Threatmetrix creates virtual personas out of digital debris to detect internet fraud
Company counts Alipay, Ping An Bank and Facebook as customers
When you shop online, you leave behind a digital trail of debris -- information about the device you’re using, your IP address, e-mail account and credit card information.
These digital debris, anonymized and encrypted, are now being swept up by a company called Threatmetrix to form a digital persona.
Whenever an e-commerce platform executes a transaction, it can be matched against a database of digital personas in real time to determine if the sale is genuine, or if there’s any fraud involved.
“We help e-commerce companies and banks figure out who’s a good person and who’s a bad person, in real time,” said Armen Najarian, chief marketing officer of San Francisco-based Threatmetrix, in an interview in Hong Kong.
Founded in 2005, Threatmetrix’s database now processes 75 million transactions every day across the globe. Its database carries information of over 4 billion unique devices, over a billion login credentials and 670 million IP addresses, according to Threatmetrix. Najarian said that the company has been 95 per cent accurate in determining whether or not a transaction is legitimate.
“Threatmetrix references bits of information coming through from the transaction against the network we have amassed over the years,” he said. “We’re looking for a few things - do we recognise the device that the person is using? Are these credentials, or the e-mail address used known to us?”
China, the world’s second-largest economy, is one of the most promising markets for Threatmetrix.
Already, goods sold online accounted for 11.6 per cent of total retailing in the most populous country on earth, according to Bloomberg’s data. In the first quarter, online shopping transactions reached over 971 billion yuan (US$145 billion), according to iResearch.
Alibaba Group, the world’s largest retailer, is a key customer for Threatmetrix. The retailer’s Taobao Marketplace and TMall platforms are expecting 600 million transactions valued at an estimated 130 billion yuan on November 11 alone. Alibaba is owner of the South China Morning Post.
Threatmetrix is already working with Alipay, the Alibaba affiliate that handles electronic payments used on Taobao and TMall.
“We work specifically with Alipay for cross-border transactions [coming from outside China]. Consumers now want to be able to buy items from anywhere in the world, but the rejection rate for such transactions are five times higher than those domestically,” Najarian said.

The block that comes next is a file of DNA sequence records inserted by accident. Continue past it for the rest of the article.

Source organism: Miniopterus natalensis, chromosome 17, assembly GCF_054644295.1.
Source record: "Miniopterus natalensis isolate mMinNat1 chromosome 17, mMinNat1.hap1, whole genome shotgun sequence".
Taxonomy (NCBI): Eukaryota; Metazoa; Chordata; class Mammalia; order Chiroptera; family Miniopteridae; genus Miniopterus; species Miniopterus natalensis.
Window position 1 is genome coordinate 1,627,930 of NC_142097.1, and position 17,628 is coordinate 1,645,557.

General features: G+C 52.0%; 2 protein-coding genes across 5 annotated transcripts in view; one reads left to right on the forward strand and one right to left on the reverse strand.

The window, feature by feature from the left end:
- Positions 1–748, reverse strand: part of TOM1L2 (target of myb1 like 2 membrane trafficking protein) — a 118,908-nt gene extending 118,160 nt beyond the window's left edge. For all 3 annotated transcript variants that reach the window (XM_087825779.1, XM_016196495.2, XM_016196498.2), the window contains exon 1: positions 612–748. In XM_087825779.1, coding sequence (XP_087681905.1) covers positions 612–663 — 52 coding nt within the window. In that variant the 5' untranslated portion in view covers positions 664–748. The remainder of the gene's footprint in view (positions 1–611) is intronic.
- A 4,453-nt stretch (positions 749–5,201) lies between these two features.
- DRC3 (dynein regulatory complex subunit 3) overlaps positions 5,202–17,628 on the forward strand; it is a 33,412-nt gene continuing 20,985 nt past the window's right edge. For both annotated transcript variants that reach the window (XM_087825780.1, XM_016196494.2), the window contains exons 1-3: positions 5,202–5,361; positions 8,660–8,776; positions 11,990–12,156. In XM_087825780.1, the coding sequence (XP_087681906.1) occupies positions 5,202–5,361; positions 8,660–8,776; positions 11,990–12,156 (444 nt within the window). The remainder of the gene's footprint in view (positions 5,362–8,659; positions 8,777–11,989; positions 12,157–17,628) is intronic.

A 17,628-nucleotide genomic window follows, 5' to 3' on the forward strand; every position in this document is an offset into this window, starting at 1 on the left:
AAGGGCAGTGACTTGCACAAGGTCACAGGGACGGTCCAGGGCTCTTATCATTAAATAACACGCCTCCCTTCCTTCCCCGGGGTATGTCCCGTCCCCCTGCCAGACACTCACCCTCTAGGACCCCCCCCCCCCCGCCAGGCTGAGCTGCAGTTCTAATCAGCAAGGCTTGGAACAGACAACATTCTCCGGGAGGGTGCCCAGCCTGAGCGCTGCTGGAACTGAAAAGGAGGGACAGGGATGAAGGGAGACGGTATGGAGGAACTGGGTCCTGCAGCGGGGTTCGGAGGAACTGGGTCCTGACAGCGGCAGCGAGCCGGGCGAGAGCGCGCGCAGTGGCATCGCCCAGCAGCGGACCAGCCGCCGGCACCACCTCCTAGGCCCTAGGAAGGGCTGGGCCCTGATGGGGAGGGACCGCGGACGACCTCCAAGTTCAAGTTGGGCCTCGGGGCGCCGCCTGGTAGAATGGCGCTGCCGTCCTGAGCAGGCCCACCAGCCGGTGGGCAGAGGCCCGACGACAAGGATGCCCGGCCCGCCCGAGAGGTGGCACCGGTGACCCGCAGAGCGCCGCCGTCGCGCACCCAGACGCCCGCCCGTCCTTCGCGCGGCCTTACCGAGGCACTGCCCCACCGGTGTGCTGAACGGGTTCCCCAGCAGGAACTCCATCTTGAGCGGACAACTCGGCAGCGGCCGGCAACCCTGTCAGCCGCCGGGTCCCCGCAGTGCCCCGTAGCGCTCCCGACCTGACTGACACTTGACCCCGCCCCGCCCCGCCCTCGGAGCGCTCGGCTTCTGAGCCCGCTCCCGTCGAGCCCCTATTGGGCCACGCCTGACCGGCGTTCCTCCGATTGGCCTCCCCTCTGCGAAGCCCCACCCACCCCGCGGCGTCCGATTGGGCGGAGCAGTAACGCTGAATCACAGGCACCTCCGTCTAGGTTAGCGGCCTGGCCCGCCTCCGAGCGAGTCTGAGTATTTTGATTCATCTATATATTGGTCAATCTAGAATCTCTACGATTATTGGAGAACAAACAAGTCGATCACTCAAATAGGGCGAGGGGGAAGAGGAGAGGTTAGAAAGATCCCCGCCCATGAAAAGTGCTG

“That’s where the biggest challenge is for Chinese merchants who want to do business and be truly global,” he said. ”We authenticate the cross-border transactions coming from outside of China to make sure that these are safe transactions and not fraudulent ones.”
A spokeswoman for Ant Financial, the company that operates Alipay, confirmed that Threatmetrix is a vendor to the electronic payments system, declining further comments.
Threatmetrix, which is setting up its Asia hub in Hong Kong, also works with companies such as China’s Ping An Bank to verify the legitimacy of loan applications, as well as Facebook to verify that certain e-commerce transactions made on the platform are from authentic buyers.
“If you look at traditional forms of authentication, the model revolves around having someone’s name, social security number and physical address to make a decision about whether a transaction is legitimate, but these decisions are not made in real-time,” said Najarian.
This poses a problem for countries like China, where there are more people with smartphones than with a known mailing address, he said.
“The world is fundamentally changed, it is now mobile first, with a digital, global economy where traditional forms of authentication are insufficient,” he said, adding that Threatmetrix is able to fill the gap for merchants in markets like China.